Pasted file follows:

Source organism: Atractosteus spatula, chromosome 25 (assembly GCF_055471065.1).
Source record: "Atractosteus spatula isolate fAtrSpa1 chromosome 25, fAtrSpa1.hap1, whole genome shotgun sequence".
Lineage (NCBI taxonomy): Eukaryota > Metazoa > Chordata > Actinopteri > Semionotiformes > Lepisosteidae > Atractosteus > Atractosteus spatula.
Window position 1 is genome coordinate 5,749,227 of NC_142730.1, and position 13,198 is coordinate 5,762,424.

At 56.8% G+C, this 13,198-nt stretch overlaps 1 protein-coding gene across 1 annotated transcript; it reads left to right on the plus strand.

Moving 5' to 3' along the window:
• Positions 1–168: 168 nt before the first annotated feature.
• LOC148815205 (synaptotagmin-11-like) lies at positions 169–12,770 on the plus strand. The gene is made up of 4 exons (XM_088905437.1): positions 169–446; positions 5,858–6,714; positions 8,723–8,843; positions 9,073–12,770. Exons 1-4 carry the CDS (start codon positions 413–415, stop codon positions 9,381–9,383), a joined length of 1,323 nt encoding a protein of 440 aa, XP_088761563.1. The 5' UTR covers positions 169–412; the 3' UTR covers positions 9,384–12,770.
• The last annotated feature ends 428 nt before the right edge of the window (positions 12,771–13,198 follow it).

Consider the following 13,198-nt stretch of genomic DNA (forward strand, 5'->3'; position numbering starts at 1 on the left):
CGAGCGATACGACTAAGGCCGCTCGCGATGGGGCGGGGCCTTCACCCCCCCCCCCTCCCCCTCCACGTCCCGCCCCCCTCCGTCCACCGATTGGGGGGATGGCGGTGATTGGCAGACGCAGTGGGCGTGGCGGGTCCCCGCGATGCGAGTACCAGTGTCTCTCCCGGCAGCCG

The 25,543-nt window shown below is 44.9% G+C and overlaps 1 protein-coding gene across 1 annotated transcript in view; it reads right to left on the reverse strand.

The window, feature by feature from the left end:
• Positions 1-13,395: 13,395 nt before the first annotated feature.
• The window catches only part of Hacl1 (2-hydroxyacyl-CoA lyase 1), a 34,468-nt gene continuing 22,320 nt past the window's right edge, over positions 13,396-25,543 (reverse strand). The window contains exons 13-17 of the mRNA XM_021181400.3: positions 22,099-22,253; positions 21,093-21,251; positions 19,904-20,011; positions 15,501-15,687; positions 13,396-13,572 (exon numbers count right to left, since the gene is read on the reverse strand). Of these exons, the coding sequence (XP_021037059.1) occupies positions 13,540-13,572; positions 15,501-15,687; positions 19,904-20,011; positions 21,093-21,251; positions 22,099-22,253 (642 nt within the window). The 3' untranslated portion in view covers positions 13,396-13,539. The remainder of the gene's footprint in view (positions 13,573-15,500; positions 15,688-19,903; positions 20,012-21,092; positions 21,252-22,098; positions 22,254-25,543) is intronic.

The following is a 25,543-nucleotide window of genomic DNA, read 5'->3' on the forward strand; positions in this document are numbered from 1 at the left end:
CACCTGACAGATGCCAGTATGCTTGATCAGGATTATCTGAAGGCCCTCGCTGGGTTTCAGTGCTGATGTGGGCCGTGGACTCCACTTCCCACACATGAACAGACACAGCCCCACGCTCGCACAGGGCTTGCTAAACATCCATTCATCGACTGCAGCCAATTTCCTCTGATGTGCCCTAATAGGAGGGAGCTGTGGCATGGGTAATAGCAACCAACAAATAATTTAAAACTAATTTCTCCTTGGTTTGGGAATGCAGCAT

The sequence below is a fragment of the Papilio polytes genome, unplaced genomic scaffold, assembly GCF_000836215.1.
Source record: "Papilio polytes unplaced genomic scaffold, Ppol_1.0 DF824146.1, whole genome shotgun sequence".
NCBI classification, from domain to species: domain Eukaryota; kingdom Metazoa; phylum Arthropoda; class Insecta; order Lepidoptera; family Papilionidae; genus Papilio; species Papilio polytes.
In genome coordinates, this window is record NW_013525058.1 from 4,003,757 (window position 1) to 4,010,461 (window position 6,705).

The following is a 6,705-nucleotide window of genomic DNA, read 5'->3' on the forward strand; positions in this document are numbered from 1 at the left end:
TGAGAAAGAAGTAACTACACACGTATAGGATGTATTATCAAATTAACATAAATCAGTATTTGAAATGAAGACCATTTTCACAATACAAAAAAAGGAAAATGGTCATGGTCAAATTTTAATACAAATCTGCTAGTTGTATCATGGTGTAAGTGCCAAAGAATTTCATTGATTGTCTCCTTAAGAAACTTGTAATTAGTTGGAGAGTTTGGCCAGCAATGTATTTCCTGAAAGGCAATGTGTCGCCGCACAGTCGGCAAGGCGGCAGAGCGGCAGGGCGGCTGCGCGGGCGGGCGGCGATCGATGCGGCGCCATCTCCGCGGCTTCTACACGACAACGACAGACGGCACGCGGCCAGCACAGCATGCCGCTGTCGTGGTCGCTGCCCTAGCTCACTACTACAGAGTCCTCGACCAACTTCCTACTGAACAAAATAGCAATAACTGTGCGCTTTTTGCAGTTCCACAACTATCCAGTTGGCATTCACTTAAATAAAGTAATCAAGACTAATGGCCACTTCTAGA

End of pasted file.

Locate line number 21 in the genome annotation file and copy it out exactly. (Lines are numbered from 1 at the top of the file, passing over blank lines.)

In genome coordinates, this window is record NW_013525058.1 from 4,003,757 (window position 1) to 4,010,461 (window position 6,705).